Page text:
A Cultural Object presents a provocative critique of the forces that, according to Scott, trap poor people into their marginalized socio-economic position, including the escapist nature of much of the popular music, poor dietary habits, self-deprecating beauty practices such as skin-bleaching, socially counterproductive attitudes towards women and sexuality, disempowering religious beliefs, partisan political violence, and, ultimately, mental illness and social alienation. Much of its effect derives from its extreme realism and the manner in which the imagery, textures and materials used in this work capture the sensory experiences of inner city life. The street person sculpture in the center was made from a live cast (although of an artist’s model) and almost every detail of the work was based on something that then existed in Kingston, which Scott had documented photographically.
Already during its original exhibition, A Cultural Object was popular with visitors and elicited strong responses. Most of these were positive but there were some concerns that the work represented Jamaica in a negative light. Despite the objections, the work was acquired for the NGJ collection and reinstalled in a room of its own in the permanent exhibition Jamaican Art 1922-Present. There it quickly became a very popular exhibit, referred to by inquiring schoolchildren as “the Ghetto.”
While A Cultural Object obviously resonates with Jamaican audiences, the public response has always had a sensationalist, anarchic edge. Visitors almost immediately started adding their own graffiti to the walls and while the artist initially accepted this de facto interactivity, the results have been unexpected and often disturbing. Most of the graffiti are simply juvenile – of the “Kilroy was here” variety – but many others are obscene or politically partisan and illustrate exactly those cultural attitudes Scott sought to critique. Even the “street person” sculpture has been vandalized – one of its legs was broken, which sadly mimics the abuse street people sometimes encounter in Jamaica – and the at times unpleasant smell illustrated that some even urinated inside the installation.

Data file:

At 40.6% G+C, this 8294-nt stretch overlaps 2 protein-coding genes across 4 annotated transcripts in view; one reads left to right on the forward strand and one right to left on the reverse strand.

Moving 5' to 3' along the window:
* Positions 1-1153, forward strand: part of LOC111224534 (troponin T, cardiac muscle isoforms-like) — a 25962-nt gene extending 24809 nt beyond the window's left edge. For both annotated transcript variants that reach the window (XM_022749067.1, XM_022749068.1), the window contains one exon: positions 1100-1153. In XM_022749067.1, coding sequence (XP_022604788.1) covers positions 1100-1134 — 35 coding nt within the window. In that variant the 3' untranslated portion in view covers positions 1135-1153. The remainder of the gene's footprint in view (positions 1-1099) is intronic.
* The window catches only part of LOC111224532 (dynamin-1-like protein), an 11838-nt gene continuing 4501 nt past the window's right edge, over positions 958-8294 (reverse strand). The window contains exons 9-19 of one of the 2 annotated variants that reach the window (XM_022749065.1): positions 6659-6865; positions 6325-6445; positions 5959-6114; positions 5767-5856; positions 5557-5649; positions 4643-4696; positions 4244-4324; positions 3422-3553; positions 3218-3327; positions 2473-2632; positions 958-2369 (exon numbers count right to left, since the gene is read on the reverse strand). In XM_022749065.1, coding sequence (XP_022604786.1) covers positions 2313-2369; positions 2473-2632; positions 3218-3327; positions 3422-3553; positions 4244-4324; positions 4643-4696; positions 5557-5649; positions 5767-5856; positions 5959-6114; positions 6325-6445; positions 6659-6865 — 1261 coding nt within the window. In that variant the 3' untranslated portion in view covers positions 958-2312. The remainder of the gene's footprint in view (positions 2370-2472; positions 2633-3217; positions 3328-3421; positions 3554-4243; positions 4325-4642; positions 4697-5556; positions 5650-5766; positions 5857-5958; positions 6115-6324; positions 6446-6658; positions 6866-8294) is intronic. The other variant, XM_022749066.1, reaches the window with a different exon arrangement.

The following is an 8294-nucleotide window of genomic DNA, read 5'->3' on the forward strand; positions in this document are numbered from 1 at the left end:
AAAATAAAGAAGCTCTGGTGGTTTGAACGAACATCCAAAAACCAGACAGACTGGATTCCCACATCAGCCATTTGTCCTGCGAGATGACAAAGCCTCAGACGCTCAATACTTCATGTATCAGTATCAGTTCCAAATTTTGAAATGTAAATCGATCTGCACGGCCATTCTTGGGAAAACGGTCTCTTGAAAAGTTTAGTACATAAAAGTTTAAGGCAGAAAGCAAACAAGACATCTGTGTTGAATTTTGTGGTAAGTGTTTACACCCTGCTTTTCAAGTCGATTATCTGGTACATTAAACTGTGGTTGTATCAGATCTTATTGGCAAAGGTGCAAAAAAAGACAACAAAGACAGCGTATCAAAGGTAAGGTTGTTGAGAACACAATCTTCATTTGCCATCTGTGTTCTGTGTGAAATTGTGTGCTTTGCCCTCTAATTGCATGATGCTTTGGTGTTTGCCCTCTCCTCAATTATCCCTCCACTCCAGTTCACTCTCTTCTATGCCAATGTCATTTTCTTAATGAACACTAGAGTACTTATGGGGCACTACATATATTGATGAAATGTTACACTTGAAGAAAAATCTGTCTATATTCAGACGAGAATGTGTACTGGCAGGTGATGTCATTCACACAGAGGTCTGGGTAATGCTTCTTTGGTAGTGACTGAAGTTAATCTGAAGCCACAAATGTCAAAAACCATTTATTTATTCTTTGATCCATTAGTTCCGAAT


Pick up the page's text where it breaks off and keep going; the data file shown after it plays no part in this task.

A Cultural Object represents an instructive crack in the institutional armor of the NGJ. Elsewhere in the galleries, most visitors spontaneously behave in the disciplined and reverential manner that is the norm in museums. Somehow, the material and cultural ambiance of A Cultural Object suspends this disciplinary environment, in a way that reminds of how the presence of graffiti, broken windows, and derelict buildings contributes to social breakdown in urban environments, as has been observed in cities such as New York and, for that matter, Kingston. Tellingly, this breakdown does not spill over into the adjoining galleries, which maintain the decorum of a traditional “high art” museum environment – the graffiti literally stop at the edge of A Cultural Object’s gallery space. Powerful and popular as it is, A Cultural Object thus also raises questions about artists’ ability to direct audience responses and, thereby, the effectiveness of social criticism in contemporary art. It is nonetheless a fascinating and very powerful social and cultural experiment.
(Photographs by Veerle Poupeye, used with permission from the Dawn Scott estate – all rights reserved)